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My head warped / blown gasket tonight..?

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So not sure if im up a creek without a paddle here...literally after just dodging Hurricane Sandy...luckily the 02 made it!

I was driving my 76 2002 today and after just about 3 min of driving (going about 30 mph) I noticed the car to shake pretty bad. At first thought maybe sticking brake or bearing etc. But put car in neutral and still the shaking continued, revved the engine and it got worse with higher revs and engine seemed to lack power, so I limped her home a couple hundred yards. I started her again to double check and it still continued while parked, meantime it looked like some whitish/grey smoke, although oil still clean and radiator fluid still green as can be- not hot, I removed the valve cover and nothing seemed out of the unusual.

*Some things to note...the car has had a potential cooling problem when I bought it few months back, the gauge would read near hot after about 15 minutes even though thermo gun would shoot like 160 and engine appeared to be cool, it hasn't been loosing fluids although I have noticed past week or two, whitish smoke and before I could take it to the shop this weekend this happened, also would shoot out cloud of soot every 20 mins on highway back from storage. I feel like it could be a blown head gasket or probably worse a warped head/ cracked block, etc.

Any advice is sincerely appreciated as I want to take it in to get it examined..compression tested, etc and understand the head has to get taken off to really know for sure, I would love to talk and see if people and see if someone experienced something similar, thankyou again, Cheers.

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A lot to take in here but you need to be careful you aren't wrapping a few things up. You seem to be describing a misfire which may have a range of causes. One of the could be Armageddon caused by head gasket failure or it could be something simple like an ignition fault.

Compression check needs to be done but try and identify the problem cylinder(s) by pulling HT leads looking for the ones that do not make the misfire worse. If it appears to be a pair of cylinders not firing and they both have low compression then this could be the gasket torn between the cylinders. Anything is possible but relax and rule a few other things out first.

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.... start with pulling the spark plugs and give us a look

if any don't look like the 'normal' sample?

yer next question is where near New Haven, Conn.

can I get the motor repaired?

Just in time for Winter lay-a-way.

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What Simeone was saying was to rule out an ignition problem by making sure each plug is firing. You can do this by, with the engine running, pulling one spark plug connector at a time off its plug and seeing if it makes any difference. If it makes no difference, it's likely that plug isn't firing.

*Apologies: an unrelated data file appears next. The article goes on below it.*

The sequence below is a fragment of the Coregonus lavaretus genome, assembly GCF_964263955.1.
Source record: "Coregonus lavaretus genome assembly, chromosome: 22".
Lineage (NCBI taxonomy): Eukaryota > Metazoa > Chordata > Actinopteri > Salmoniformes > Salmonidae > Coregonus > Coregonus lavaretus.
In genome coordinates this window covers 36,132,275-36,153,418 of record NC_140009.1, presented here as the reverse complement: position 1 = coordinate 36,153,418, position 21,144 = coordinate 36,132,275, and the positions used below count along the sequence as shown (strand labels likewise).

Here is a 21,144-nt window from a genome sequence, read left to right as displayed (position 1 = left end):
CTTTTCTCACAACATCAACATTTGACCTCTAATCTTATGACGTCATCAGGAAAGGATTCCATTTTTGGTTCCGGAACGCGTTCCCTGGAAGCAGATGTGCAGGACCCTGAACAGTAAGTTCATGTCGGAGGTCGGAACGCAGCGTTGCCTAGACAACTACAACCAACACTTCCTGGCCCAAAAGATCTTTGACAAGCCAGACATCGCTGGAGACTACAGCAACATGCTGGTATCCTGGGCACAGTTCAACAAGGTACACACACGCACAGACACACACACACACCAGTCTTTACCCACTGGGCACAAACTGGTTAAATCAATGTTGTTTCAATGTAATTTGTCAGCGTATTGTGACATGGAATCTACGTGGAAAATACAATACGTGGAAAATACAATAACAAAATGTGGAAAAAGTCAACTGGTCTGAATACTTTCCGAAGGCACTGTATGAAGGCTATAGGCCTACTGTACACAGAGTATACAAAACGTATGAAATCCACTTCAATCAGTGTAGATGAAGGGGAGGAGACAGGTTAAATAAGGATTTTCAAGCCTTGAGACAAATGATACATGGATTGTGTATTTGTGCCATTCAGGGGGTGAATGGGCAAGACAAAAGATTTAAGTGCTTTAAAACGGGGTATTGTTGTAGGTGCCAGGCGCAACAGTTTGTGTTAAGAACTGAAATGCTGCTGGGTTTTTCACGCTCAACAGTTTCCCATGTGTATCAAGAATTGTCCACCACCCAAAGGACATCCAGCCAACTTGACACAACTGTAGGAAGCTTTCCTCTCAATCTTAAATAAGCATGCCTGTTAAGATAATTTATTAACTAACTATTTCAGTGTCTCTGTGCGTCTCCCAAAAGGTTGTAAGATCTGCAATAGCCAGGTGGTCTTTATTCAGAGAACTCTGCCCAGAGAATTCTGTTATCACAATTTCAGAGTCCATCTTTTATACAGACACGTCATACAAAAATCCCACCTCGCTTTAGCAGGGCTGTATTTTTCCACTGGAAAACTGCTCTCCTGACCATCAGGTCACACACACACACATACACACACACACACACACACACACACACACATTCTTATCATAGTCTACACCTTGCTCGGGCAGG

You can also directly check spark on each plug wire by putting a timing light on it, or pulling the plug connector, sticking in a thin screwdriver like a Phillips, with an insulated handle, and with the engine running or someone cranking it, put the handle of the screwdriver 1/4" to ground such as a valve cover nut or strut nut and verify that you see spark.

If all four cylinders have spark, then you can begin looking at the head gasket. You mentioned the presence of white exhaust smoke. If the white smoke is sweet-smelling, that's almost certainly antifreeze getting into the combustion chamber, either through a bad head gasket or cracked head.

You can visually look for presence of oil in the antifreeze and antifreeze in the oil, and for oil or antifreeze weeping from the head gasket itself. If it's blown between two cylinders, you may not see any of this, but a compression test and / or leakdown test should show it up.

Good luck.

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All that has been said plus check that your brake master cylinder isn't leaking fluid into the brake booster. G

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First off thanks to everyone who chimed in to give me advice, and thanks Simeon as Im sure you can relate, something like that and your heart sinks abit.

After doing both a spark and compression test here is what follows:

Car started up, still the continuous heavy rhythmic heavy vibrations from engine. Motor mounts all good and spark getting to all 4 plugs which were clean as they were just replaced, used a spark tester for autozone but it proved useless so used your method hackmechanic of the screw driver, etc-saw spark to each one.

The compression test was done using a new napa compression tool with all the plugs out and giving 4 cranks per test as per directions, #1=120, #2=75 #3=25 and #4=25, also did one crank per test and got same results. Seems like now I can say that there probably is torn gasket between #3 and #4 , hence when I unplugged 3 and 4 while motor was running nothing seemed to changed till I unplugged 2 and it shut off, which could explain such a heavy and rhythmic vibration....thoughts...next stop is probably machine shop?

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Worth a shot.